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AUBURN UNIVERSITY, Ala. – If you’re from the south, the familiar humming from this summer bug probably sounds just like home. With their prominent eyes and green sheen, cicadas can be seen in rural and urban environments across the southeast.

What are Cicadas?

According to Alabama Extension specialist Katelyn Kesheimer, cicadas are large insects in the order Hemiptera, which are true bugs. The bugs appear annually in the spring and summer wherever hardwood trees grow.

“Cicadas are harmless insects,” Kesheimer said. “They do not bite, sting or transmit any diseases.”

The high-pitched sound emanating throughout the day comes from the males. The males vibrate membranes on their body to attract females.

Females do not make any sounds. Adult cicadas will mate about one week after emergence.

After mating, females will lay eggs on twigs of more than 200 types of trees. After six weeks when it is time for the eggs to hatch, the nymphs—or immature cicadas—will drop to the ground and move into the soil.

They will feed on tree root sap as they molt and mature, until they emerge as adults.

Cicada Variations

According to Kesheimer, there are two types of cicadas: annual—or dog-day cicadas—and periodical cicadas.

Like the name suggests, annual cicadas come out every year while periodical cicadas come out every 13 or 17 years.

Therefore, periodical cicadas spend most of their life underground and only emerge as adults for about a month.

“Periodical cicadas are successful because they emerge in such large numbers that they overwhelm predators,” Kesheimer said. “On the other hand, annual cicadas emerge every year in small numbers and don’t have the advantage of overwhelming numbers.”

This makes annual cicadas better adapted to hiding in trees and moving quickly to avoid predation.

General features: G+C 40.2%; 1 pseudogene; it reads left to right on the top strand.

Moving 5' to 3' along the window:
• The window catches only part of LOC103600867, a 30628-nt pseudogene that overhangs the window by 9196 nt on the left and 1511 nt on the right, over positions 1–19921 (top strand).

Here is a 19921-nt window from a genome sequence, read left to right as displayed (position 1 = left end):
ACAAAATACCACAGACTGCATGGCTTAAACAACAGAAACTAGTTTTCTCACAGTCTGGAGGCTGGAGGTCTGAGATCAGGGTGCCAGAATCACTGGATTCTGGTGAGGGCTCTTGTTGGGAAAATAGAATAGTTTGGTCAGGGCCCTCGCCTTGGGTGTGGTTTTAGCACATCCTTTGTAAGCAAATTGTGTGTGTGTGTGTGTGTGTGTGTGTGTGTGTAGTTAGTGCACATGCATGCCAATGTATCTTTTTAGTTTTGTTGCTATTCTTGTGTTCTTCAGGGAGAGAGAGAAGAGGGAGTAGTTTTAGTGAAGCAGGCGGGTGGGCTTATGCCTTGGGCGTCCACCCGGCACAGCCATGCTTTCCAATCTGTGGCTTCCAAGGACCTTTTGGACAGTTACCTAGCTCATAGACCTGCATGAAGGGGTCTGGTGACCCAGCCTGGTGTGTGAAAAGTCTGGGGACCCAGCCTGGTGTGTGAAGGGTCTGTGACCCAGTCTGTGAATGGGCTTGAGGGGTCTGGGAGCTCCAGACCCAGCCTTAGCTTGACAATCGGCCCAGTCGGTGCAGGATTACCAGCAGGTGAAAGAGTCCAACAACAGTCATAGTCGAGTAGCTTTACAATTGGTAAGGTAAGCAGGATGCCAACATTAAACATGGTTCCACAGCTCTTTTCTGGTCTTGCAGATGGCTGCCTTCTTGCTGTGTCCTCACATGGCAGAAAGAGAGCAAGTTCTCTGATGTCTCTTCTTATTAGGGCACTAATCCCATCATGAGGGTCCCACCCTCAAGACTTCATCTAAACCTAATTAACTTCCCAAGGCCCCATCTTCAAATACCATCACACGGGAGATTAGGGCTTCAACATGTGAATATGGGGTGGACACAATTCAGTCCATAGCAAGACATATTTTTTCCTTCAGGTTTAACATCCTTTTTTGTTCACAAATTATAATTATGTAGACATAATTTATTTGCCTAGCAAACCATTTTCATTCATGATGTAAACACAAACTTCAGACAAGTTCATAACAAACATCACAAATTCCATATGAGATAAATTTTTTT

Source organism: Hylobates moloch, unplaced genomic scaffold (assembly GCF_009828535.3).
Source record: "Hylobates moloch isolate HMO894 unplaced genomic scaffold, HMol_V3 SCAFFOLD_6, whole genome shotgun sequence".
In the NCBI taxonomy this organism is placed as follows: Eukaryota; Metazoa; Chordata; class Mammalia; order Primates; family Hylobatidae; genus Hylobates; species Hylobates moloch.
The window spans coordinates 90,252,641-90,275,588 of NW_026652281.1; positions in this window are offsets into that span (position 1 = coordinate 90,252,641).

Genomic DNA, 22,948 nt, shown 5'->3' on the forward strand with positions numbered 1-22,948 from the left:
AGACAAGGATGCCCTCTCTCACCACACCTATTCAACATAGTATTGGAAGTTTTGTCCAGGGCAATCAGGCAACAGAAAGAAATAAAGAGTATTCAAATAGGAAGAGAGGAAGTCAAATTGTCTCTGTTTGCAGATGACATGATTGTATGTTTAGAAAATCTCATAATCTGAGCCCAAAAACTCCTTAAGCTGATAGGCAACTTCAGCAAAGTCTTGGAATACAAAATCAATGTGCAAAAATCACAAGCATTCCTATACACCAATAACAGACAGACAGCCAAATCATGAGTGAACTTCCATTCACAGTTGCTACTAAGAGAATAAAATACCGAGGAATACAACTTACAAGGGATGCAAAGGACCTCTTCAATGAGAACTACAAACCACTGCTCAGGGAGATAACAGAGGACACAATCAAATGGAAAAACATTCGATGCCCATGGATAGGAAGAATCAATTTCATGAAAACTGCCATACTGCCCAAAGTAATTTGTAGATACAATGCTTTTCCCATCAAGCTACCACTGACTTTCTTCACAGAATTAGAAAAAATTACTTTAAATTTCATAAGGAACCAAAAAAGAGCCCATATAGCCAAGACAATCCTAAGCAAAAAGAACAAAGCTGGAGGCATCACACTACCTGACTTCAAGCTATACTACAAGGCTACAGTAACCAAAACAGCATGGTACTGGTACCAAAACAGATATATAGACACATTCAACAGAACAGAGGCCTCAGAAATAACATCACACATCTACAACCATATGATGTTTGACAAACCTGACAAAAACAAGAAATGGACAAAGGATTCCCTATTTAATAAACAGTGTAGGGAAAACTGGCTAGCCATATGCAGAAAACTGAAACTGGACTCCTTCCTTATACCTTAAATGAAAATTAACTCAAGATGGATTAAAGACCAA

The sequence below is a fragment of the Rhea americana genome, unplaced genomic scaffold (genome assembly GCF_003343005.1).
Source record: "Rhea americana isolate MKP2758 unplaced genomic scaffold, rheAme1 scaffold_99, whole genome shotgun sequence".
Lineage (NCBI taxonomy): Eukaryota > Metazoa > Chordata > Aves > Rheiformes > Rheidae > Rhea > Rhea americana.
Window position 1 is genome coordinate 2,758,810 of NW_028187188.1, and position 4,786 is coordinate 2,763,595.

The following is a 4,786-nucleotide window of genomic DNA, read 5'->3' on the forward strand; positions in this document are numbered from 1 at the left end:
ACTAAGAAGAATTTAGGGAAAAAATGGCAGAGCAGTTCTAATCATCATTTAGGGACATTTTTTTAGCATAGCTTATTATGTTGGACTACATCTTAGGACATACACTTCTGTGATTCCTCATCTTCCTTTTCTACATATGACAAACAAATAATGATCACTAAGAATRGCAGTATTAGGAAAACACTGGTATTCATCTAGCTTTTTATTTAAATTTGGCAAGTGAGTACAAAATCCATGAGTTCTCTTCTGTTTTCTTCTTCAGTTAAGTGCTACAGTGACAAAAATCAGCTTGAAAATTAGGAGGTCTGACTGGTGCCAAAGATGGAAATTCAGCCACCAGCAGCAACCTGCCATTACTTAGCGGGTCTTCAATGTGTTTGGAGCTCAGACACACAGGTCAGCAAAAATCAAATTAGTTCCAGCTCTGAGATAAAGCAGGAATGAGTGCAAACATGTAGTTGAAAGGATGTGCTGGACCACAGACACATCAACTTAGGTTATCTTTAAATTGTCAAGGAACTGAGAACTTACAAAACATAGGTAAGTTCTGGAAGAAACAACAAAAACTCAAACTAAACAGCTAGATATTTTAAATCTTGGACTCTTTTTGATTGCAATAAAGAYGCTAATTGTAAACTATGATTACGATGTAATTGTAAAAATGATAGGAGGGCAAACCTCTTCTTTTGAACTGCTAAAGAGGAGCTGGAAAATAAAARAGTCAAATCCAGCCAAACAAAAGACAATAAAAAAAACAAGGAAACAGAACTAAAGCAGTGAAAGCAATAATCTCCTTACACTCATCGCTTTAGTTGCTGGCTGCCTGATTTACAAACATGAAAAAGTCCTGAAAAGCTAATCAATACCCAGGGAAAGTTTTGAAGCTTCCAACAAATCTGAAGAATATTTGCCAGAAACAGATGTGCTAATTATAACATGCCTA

The Year of the Cicada?

All over the news and social media, reports of the emergence of the Brood X cicadas left several calling this the year of the cicada.

“Brood X is a group of 17-year periodical cicadas that emerged in the eastern United States in 2004,” Kesheimer said. “They have spent the last 16.5 years underground and are set to emerge again.”

Once they emerge, mate and lay eggs, the newly hatched nymphs will return to the soil and emerge again in another 17 years.

So, what makes the emergence of these Brood X cicadas so significant?

There are large emergences of periodical cicadas across the United States in 13- or 17-year intervals. However, Brood X is one of the largest broods of the 17-year cicadas that we have.

Brood X will emerge from north Georgia all the way up to Pennsylvania.

“Unfortunately, Brood X cicadas will not be emerging in Alabama in 2021,” Kesheimer said. “The next emergence of a brood in Alabama will be in 2024 when Brood XIX emerges after 13 years.”

Whether you’re experiencing the emergence of the Brood X cicadas or not, you’re sure to hear at least one cicada during southeastern summers.

More Information

For more information about cicadas, visit the Alabama Extension website, www.aces.edu.

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